Comments

  1. Bill @ the daily something said...

    It’s wanting to see baseball in an astoundingly beautiful ballpark. They’re not “dedicated” in the usual sense, but not stupid either (I mean, not collectively).

    I’m not grasping the significance of the layout of the numbers.

  2. southsidemike said...

    Which is more important: winning ballgames or a beautiful park? 
    Watching fish rot on the beautiful Copacabana beach in Rio is not my idea of a pleasant afternoon. 
    Neither is watching the trash cans overfill at the Louvre, or watching naked fat people frolic at sunset on the beach on the North Shore of Oahu.
    I assume you catch my drift

    BTW the numbers spell out cubs

  3. MikeS said...

    I’ve been saying it for years.

    Only sports franchise on the face of the earth that can lose and sell tickets.

  4. Bill @ the daily something said...

    Ah…I see that now. Kind of.

    I don’t think “which is more important” is the question (though the relative successes of the Cubs and Rays might provide an unwelcome answer). Nothing wrong with providing an overall experience pleasant enough that people want the product even if the baseball is bad (which, it should be pointed out, it generally isn’t).

  5. TUCK! said...

    @alla youse: Great comments, thanks very much for posting.

    @Bill: Really just curious, but how do you quantify that the Cubs’ brand of baseball “generally isn’t (bad),” given their track record?

  6. SS712 said...

    Bill obviously hasn’t watched too many Cub games to say that their brand of baseball is “generally not that bad.” They are an awful team, in an awful division, that is 6 teams deep. Regardless of record playing the pirates, reds, astros, and brewers 19 times a year (each) cannot qualify as good baseball. 101 years and counting… pathetic

  7. southsidemike said...

    Tradition of losing for 101 years… Is that fan dedication or stupidity?

    “It is pure genius from a marketing perspective, that they support a team that is bad,” said David Berri, a professor at Southern Utah University who specializes in sports economics. “It’s the only entertainment where, ‘We have failed, but we would still like you to pay us.’
    “Imagine if you had a restaurant like that. We serve crappy food! That’s what’s so great about us!”

    Source(s):
    In 2005, the Cubs went 79-83 but still drew more than three million fans, the sixth highest MLB attendance that year. The next year the Cubs imploded, finishing 66-96, and yet drew more than 3.1 million fans, again the sixth highest in MLB.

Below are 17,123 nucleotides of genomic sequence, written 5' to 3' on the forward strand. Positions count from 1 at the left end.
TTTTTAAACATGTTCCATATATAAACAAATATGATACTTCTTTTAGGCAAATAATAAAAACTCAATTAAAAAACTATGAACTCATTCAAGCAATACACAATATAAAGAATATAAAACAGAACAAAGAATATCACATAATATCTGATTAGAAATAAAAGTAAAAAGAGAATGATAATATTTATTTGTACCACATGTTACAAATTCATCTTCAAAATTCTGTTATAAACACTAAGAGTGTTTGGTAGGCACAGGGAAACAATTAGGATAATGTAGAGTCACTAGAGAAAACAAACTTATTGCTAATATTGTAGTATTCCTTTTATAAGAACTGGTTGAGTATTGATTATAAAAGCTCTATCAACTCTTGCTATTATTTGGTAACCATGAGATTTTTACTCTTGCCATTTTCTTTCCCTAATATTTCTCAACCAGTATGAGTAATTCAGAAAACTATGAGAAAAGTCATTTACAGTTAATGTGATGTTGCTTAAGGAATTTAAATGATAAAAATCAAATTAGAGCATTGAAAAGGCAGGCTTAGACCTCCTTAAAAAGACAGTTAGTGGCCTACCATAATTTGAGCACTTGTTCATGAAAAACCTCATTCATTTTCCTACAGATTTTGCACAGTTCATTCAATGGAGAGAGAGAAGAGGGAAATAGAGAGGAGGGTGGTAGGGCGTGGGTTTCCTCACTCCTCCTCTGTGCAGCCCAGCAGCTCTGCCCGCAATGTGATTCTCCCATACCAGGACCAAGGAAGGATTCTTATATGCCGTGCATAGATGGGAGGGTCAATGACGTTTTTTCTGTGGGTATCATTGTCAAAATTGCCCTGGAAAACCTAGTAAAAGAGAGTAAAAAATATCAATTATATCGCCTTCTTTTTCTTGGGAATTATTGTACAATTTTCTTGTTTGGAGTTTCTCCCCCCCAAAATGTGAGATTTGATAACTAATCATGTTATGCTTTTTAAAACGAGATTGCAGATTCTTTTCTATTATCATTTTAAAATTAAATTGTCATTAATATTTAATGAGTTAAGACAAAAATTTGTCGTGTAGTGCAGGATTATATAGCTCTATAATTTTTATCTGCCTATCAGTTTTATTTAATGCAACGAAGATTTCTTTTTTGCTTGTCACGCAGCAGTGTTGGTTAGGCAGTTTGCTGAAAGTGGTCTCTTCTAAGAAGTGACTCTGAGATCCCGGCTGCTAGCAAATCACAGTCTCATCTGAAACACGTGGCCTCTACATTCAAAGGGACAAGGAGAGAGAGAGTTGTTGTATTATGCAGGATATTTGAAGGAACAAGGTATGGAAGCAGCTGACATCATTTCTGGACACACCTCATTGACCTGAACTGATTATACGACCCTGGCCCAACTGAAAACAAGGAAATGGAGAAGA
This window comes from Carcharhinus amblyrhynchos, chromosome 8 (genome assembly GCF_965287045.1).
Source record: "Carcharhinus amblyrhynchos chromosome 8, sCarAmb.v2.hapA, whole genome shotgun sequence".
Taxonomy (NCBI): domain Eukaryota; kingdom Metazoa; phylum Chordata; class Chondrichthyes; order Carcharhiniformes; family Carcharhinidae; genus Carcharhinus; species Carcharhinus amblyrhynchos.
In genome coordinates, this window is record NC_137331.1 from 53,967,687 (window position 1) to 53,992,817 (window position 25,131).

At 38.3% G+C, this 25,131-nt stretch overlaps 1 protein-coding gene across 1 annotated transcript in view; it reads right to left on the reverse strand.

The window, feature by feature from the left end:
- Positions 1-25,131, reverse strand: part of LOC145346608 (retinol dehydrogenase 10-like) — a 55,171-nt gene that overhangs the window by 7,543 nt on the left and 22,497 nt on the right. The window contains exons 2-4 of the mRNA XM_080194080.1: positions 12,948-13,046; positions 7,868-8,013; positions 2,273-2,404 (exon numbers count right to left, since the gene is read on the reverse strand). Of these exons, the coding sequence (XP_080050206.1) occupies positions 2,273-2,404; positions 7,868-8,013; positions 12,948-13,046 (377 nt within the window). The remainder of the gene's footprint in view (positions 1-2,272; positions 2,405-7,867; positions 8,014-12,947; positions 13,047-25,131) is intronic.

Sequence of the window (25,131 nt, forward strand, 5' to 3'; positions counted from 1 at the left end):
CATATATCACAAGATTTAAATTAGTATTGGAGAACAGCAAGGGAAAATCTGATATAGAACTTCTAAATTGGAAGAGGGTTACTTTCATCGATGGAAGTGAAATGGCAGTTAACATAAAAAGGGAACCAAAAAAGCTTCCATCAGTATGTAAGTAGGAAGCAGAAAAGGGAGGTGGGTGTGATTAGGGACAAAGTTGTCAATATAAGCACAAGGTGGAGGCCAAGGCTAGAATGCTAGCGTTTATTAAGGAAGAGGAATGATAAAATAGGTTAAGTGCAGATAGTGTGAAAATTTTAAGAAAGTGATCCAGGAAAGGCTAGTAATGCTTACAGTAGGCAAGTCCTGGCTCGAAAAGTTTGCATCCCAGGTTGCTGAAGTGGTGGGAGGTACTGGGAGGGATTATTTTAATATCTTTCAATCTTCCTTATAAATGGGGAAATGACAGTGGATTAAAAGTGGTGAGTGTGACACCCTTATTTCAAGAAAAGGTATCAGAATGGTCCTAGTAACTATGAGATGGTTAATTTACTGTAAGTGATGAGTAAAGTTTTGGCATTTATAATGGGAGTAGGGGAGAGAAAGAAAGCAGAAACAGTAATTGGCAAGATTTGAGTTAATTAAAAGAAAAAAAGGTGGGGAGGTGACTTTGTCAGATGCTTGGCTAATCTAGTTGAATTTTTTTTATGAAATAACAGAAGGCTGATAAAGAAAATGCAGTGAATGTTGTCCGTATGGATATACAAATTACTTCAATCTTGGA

8. Bill @ the daily something said...

    Live in Chicago and watch the Cubs all the time (not a fan, but the TV team is miles better than the southside guys). The Cubs were easily the best team in the NL in 2008, and figured to be the same this year, but for a complete collapse by three key players, and are still playing above .500 ball, as they were in 2007. For at least the last 12 years, they’ve been good more often than they’ve been bad.

    More to the point, ripping on Cubs fans for showing up to support a bad team seems a little silly. If fans show up for every game, it’s a sad statement about the team somehow, yet if they don’t, they’re derided as fair-weather fans…you can’t win for losing (or something like that). And if you think playing the Pirates or Reds “cannot qualify as good baseball,” you’re just not a fan…went to an utterly meaningless Brewers-‘Stros game a couple weeks ago and had the time of my life.

    The average Cub fan may be a little less intelligent than the average MLB fan (not that there aren’t a lot of smart Cubs fans who still go to the games, and good on ‘em), but they’re fans who love their team and love going to the ballpark. Nothing wrong with that.

  9. Aaron Vowels said...

    I’ve been a baseball fan since at least 1983 (born in 1974) and a Red Sox fan since 1986 (I blamed Calvin Schiraldi!) and I’d take a losing Cubs team at Wrigley over any day/night at work.  Provided that the game is not error-filled or the play is not obviously lackadaisical, baseball is fun to watch.  It’s especially fun to watch with 40,000 of your “closest friends” and a cold beer and a hot dog. 

    Plus, I think if you view it one game at a time rather than 101 seasons of futility…it’s not as depressing!

  10. Kahuna Tuna said...

    I’d take a losing Cubs team at Wrigley dull baseball game between any two nine-player teams on any field on the North American continent — hell, anywhere in the world over any day/night at work.

    There.  Now it says what it should say.

  11. TUCK! said...

    @Aaron:
    “Plus, I think if you view it one game at a time rather than 101 seasons of futility…it’s not as depressing!”

    You’re right—it’s even MOREso (162 x 101 = 16362)(And, yeah, I know they’ve only played 162 games since 1962; I am NOT doing more math than that on a Monday afternoon).

    (Tho I, too, concur with Kahuna. ‘Cept make my dog a brat.)

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